My sons also helped with the art direction. Our artist would give us a rough sketch, and we would provide feedback on details and color palette. My goal of interesting my sons in fantasy transformed into encouraging them to participate in the creative process. In the end, it was a great experience for my sons, and I discovered that I loved to write children's fiction.
That sounds like it was an amazing opportunity for you and them. How different was your experience of writing your newest PB Cap'n Rex & His Clever Crew on your own?
It’s a little bittersweet to realize that my 15- and 17-year old sons probably think that writing with dad has lost its luster. But kids grow up and choose their own path. Their role was primarily to review drafts and give me feedback. So, in that sense, my critique groups provide the same function. Although as adults, they don’t have an organically child-centric point of view. I’ve heard of authors who read their drafts at schools or libraries to get that kid’s first impression of their manuscripts.
Who was your favorite author, illustrator, and/or favorite book as a child?
That's easy! WHERE THE WILD THINGS ARE by Maurice Sendak. I must have borrowed it from the elementary school library a dozen times. I loved the illustrations. You know it’s a good book when you want to leap into the pages and explore. I loved the idea that a kid could hang out with (relatively) friendly monsters. It probably sparked my lifelong love of reading fantasy.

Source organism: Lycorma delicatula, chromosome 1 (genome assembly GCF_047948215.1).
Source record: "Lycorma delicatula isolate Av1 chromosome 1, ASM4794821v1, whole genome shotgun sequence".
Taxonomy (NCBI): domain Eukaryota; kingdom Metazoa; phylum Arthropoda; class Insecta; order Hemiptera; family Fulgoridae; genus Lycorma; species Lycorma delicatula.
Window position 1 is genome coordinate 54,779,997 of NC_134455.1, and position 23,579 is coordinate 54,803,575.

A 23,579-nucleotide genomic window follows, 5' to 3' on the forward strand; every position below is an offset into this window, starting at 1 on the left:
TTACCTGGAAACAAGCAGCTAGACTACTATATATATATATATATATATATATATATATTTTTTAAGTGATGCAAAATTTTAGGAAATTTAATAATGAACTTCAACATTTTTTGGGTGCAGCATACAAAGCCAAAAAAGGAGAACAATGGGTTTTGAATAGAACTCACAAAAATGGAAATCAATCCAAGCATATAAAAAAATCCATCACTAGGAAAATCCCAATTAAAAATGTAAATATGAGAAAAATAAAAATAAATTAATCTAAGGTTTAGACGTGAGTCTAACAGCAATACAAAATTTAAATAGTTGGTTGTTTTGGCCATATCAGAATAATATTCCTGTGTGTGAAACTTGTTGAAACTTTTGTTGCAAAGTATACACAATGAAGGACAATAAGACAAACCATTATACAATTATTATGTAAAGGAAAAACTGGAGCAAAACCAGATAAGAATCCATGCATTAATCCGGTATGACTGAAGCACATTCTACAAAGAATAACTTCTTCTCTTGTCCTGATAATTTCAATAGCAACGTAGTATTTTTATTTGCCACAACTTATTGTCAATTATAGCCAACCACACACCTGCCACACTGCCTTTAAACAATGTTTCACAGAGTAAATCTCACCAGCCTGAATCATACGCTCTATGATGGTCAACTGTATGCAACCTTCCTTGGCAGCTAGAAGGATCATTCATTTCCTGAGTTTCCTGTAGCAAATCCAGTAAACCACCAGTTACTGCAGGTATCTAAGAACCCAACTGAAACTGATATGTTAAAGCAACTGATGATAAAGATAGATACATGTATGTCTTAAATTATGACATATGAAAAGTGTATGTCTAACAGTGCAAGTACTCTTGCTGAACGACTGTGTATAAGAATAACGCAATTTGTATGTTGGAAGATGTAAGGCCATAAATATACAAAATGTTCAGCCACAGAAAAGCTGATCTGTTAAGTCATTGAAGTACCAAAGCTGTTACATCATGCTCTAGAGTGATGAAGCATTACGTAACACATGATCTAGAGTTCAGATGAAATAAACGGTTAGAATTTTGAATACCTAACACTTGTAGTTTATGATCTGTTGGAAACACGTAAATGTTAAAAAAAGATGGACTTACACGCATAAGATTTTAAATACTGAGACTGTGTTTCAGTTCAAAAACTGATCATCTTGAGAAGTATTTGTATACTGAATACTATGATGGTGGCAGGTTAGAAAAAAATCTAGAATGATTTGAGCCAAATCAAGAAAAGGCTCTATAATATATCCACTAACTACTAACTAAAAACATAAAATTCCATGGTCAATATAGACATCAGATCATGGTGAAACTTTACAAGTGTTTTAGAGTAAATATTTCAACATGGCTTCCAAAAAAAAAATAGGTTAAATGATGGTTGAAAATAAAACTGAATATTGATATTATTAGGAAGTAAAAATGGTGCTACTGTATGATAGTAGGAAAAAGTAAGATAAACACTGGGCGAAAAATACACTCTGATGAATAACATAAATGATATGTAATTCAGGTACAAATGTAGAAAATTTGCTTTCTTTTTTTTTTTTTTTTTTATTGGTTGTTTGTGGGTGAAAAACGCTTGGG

How different was it working with Sterling Publishing, versus smaller presses? Did you get more or less input with the illustrators?
The experience was pretty similar. My editor at Sterling was a blast to work with. After a few emails, we just got on the phone for an hour and collaborated to address her feedback. I was also given the opportunity to review the sketches and full-color art to offer my input, which I very much appreciated. Sterling has been very supportive in terms of soliciting professional book reviews (e.g., Kirkus, Booklist), and in providing copies of the book to bloggers and for Goodreads Giveaways.
What/who is your greatest source of inspiration? (as a child or now as a writer.)
Inspiration is a fickle muse; she arrives unpredictably. Sometimes an idea will pop into my head unbidden. For example, can you apply “Six Degrees of Kevin Bacon” to book characters? Yes. Yes, you can. I did it for The Lord of the Rings at http://lotrproject.com/sixdegrees/. Other times, I leave myself open to serendipity. For example, I met an artist looking to collaborate. That led me down the path to doing Little Red Cuttlefish.
Sometimes the world drops a book idea in your lap. For example, I found this funny refrigerator magnet showing a group of really mad looking anthropomorphic vegetables. The caption said “Steamed Vegetables” (see http://www.rubescartoons.com/images-store/rm2931-steamed-vegetables1.jpg). I love word play, and that little magnet sent me down a path that yielded a picture book coming out next year, Good Egg & Bad Apple.